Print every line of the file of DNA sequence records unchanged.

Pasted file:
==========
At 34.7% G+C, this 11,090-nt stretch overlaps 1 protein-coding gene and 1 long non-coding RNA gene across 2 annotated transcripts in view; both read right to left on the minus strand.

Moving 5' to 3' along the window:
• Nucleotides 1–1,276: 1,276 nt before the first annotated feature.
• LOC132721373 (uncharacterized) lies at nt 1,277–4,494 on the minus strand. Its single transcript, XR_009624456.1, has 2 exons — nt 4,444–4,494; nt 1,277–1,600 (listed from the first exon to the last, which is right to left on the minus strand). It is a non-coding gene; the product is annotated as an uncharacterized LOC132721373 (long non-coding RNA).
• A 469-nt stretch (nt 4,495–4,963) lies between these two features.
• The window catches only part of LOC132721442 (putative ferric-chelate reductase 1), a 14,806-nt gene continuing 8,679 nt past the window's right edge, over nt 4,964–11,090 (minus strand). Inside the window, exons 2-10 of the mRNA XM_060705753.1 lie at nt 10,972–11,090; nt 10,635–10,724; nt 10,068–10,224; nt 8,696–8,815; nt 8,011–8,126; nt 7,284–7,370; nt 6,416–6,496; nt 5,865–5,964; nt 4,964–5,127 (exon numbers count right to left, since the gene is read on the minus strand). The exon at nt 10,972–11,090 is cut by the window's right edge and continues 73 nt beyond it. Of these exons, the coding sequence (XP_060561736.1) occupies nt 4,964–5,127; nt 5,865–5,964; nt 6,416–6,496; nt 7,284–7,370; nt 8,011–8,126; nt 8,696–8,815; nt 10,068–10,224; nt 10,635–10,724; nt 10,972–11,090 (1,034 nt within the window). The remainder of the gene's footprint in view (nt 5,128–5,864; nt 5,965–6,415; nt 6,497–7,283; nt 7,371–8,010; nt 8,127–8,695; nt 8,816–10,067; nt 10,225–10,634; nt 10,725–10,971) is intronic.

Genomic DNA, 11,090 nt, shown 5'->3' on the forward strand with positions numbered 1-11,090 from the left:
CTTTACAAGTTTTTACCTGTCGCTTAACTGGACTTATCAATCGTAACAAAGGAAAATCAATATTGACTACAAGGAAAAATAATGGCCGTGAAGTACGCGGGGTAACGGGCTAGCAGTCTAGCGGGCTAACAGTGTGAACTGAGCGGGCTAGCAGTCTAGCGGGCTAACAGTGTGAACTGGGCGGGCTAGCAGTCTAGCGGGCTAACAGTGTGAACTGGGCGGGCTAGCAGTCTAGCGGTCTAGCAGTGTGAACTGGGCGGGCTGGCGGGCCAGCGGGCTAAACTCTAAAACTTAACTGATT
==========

At 34.7% G+C, this 11,090-nt stretch overlaps 1 protein-coding gene and 1 long non-coding RNA gene across 2 annotated transcripts in view; both read right to left on the minus strand.

Moving 5' to 3' along the window:
• Nucleotides 1–1,276: 1,276 nt before the first annotated feature.
• LOC132721373 (uncharacterized) lies at nt 1,277–4,494 on the minus strand. Its single transcript, XR_009624456.1, has 2 exons — nt 4,444–4,494; nt 1,277–1,600 (listed from the first exon to the last, which is right to left on the minus strand). It is a non-coding gene; the product is annotated as an uncharacterized LOC132721373 (long non-coding RNA).
• A 469-nt stretch (nt 4,495–4,963) lies between these two features.
• The window catches only part of LOC132721442 (putative ferric-chelate reductase 1), a 14,806-nt gene continuing 8,679 nt past the window's right edge, over nt 4,964–11,090 (minus strand). Inside the window, exons 2-10 of the mRNA XM_060705753.1 lie at nt 10,972–11,090; nt 10,635–10,724; nt 10,068–10,224; nt 8,696–8,815; nt 8,011–8,126; nt 7,284–7,370; nt 6,416–6,496; nt 5,865–5,964; nt 4,964–5,127 (exon numbers count right to left, since the gene is read on the minus strand). The exon at nt 10,972–11,090 is cut by the window's right edge and continues 73 nt beyond it. Of these exons, the coding sequence (XP_060561736.1) occupies nt 4,964–5,127; nt 5,865–5,964; nt 6,416–6,496; nt 7,284–7,370; nt 8,011–8,126; nt 8,696–8,815; nt 10,068–10,224; nt 10,635–10,724; nt 10,972–11,090 (1,034 nt within the window). The remainder of the gene's footprint in view (nt 5,128–5,864; nt 5,965–6,415; nt 6,497–7,283; nt 7,371–8,010; nt 8,127–8,695; nt 8,816–10,067; nt 10,225–10,634; nt 10,725–10,971) is intronic.

Genomic DNA, 11,090 nt, shown 5'->3' on the forward strand with positions numbered 1-11,090 from the left:
CTTTACAAGTTTTTACCTGTCGCTTAACTGGACTTATCAATCGTAACAAAGGAAAATCAATATTGACTACAAGGAAAAATAATGGCCGTGAAGTACGCGGGGTAACGGGCTAGCAGTCTAGCGGGCTAACAGTGTGAACTGAGCGGGCTAGCAGTCTAGCGGGCTAACAGTGTGAACTGGGCGGGCTAGCAGTCTAGCGGGCTAACAGTGTGAACTGGGCGGGCTAGCAGTCTAGCGGTCTAGCAGTGTGAACTGGGCGGGCTGGCGGGCCAGCGGGCTAAACTCTAAAACTTAACTGATT